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I have to harden a Linux desktop as an assignment in my college. But I got stuck at a specific problem: I have to control the outgoing traffic with iptables.

It should be possible to prevent a specific application (like LibreOffice) to access the internet. My professor said "look for the 'match' option". But I can't figure out how to do it. I thought of setting a rule which drops all packets of a specific group id with the -m owner --owner-gid option. But how can I configure my applications to run under this particular group? Or is this just the wrong way to do it?

The OS is Debian 7.

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2 Answers 2

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owner module

Take a look at this URL titled: Iptables Tutorial 1.2.2. This page lists several of the matching techniques one can do using owner information about a process.

The owner match extension is used to match packets based on the identity of the process that created them. The owner can be specified as the process ID either of the user who issued the command in question, that of the group, the process, the session, or that of the command itself. This extension was originally written as an example of what iptables could be used for. The owner match only works within the OUTPUT chain, for obvious reasons: It is pretty much impossible to find out any information about the identity of the instance that sent a packet from the other end, or where there is an intermediate hop to the real destination. Even within the OUTPUT chain it is not very reliable, since certain packets may not have an owner. Notorious packets of that sort are (among other things) the different ICMP responses. ICMP responses will never match.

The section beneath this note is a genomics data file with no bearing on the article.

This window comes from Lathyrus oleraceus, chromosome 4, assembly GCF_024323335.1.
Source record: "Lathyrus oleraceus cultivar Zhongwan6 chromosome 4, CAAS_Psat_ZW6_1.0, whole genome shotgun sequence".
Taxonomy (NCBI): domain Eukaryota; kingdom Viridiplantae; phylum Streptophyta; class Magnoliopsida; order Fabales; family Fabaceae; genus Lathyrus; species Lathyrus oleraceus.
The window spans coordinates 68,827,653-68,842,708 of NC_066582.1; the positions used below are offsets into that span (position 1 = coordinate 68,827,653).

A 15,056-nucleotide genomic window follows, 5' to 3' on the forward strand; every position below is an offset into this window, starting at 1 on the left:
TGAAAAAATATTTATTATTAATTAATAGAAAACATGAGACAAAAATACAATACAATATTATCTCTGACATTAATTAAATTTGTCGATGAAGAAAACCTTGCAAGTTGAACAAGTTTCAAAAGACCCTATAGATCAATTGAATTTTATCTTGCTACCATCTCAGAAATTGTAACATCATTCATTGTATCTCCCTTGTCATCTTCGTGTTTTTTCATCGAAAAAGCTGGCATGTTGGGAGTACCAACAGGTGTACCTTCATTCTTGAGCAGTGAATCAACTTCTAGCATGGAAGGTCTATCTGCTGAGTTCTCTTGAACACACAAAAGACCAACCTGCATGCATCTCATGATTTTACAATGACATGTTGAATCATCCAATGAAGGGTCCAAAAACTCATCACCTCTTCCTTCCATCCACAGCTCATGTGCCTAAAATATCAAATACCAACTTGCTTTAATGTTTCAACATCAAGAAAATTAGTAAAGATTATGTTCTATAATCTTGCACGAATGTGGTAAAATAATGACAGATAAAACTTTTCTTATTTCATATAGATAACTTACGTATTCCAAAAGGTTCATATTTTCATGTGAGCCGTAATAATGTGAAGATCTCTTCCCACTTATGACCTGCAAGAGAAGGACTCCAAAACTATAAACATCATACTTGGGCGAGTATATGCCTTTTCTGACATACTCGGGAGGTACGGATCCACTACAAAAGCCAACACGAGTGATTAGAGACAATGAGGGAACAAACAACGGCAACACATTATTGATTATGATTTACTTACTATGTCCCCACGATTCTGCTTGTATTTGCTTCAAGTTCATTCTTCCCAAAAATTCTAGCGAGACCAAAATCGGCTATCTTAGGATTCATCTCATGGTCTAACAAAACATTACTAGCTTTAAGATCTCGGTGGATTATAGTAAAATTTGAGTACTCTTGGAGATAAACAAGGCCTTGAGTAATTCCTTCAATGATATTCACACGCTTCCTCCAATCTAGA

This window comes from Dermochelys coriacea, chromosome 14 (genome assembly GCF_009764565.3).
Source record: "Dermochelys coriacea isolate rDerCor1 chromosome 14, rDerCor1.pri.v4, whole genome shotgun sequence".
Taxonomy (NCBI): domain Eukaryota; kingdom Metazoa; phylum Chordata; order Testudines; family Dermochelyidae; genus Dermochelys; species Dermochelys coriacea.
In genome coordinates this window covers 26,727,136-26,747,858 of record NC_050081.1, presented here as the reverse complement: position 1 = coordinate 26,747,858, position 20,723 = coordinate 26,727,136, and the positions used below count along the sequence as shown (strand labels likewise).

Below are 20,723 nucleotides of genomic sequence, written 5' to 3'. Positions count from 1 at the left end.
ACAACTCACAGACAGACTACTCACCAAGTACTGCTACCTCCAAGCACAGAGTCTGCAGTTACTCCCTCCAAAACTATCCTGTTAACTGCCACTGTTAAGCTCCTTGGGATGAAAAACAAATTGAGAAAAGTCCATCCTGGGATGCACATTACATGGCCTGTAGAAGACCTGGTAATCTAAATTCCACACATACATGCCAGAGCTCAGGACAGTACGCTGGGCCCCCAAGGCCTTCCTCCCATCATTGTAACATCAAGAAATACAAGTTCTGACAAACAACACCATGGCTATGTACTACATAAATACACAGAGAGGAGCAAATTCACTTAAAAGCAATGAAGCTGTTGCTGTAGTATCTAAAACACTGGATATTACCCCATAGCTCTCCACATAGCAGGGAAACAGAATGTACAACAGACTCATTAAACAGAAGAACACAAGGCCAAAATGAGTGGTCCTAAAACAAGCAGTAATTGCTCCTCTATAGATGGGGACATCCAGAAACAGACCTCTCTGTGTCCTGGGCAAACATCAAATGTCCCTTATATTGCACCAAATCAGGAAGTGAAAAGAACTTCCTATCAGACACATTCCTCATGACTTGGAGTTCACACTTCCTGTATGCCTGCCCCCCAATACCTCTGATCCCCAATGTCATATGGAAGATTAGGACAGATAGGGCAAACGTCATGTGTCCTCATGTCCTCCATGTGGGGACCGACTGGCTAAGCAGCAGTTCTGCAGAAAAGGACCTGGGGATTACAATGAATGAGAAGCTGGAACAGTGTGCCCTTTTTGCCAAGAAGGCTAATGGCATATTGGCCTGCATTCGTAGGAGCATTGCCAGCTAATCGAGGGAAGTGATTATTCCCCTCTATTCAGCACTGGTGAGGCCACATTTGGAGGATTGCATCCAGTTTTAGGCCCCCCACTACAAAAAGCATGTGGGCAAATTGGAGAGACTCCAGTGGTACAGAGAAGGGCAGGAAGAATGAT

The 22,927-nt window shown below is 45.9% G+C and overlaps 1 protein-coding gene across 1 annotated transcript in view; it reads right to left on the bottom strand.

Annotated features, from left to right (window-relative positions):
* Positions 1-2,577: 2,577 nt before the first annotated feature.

1. Match --uid-owner

    $ iptables -A OUTPUT -m owner --uid-owner 500
    
  2. Match --gid-owner

    $ iptables -A OUTPUT -m owner --gid-owner 0
    

Caveat

The documentation I reference is severely out dated, but is in fact still referred to on the official netfilter.org website: http://www.netfilter.org/documentation/.

Consulting the built-in docs

So I would take this opportunity to teach you another skill that will carry you far and wide as you continue to use Linux/Unix and opensource software for that matter. Consult the usage and/or man pages, since they're likely the most up to date information you'll find when dealing with various tools.

Example

The module we're dealing with within iptables is called owner. So we can query a extensive usage guide on it like so:

$ iptables -m owner --help

Doing so will reveal that these are the supported owner match options:

owner match options:
[!] --uid-owner userid[-userid]      Match local UID
[!] --gid-owner groupid[-groupid]    Match local GID
[!] --socket-exists                  Match if socket exists

NOTE: You can check what version you have like so:

$ iptables --version
iptables v1.4.18

I encourage you to read through this usage guide to gain further insights into how to use the tool and also to understand how to use the tool.

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  • This tutorial is very old. The only useful parameter --cmd-owner has long been removed from iptables. And --pid-owner is way harder to use because one would have to continuously iterate over all processes in order to add new PIDs and remove old ones.
    – scai
    Dec 12, 2013 at 8:21
  • @scai - yes I noticed the date, I put this here as a place holder, was looking for a more recent version. I did find this page on Debian which mentions the same switches. debian-administration.org/article/120/…. Will continue digging for a more recent list.
    – slm
    Dec 12, 2013 at 8:24
  • @scai - it's hardly reassuring when the main site for the project is pushing a howto from 2001 as current documentation. netfilter.org/documentation. The doc I linked to is there too.
    – slm
    Dec 12, 2013 at 8:28
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    Indeed. But that's nothing unusual in the Linux world, unfortunately :(
    – scai
    Dec 12, 2013 at 8:38
  • Yes that´s it. I got it to run with your tutorial and the following How-To: ubuntuforums.org/archive/index.php/t-1188099.html
    – Sebastian
    Dec 13, 2013 at 8:19
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User name (uid) or group name (gid) won't help because these are the IDs of the user executing the application. Thus it would apply to all applications by that particular user and not just a single one, like LibreOffice.

Blocking a specific application is usually done by blocking all ports the application uses. But this only works if the user can't change the ports the application will use.

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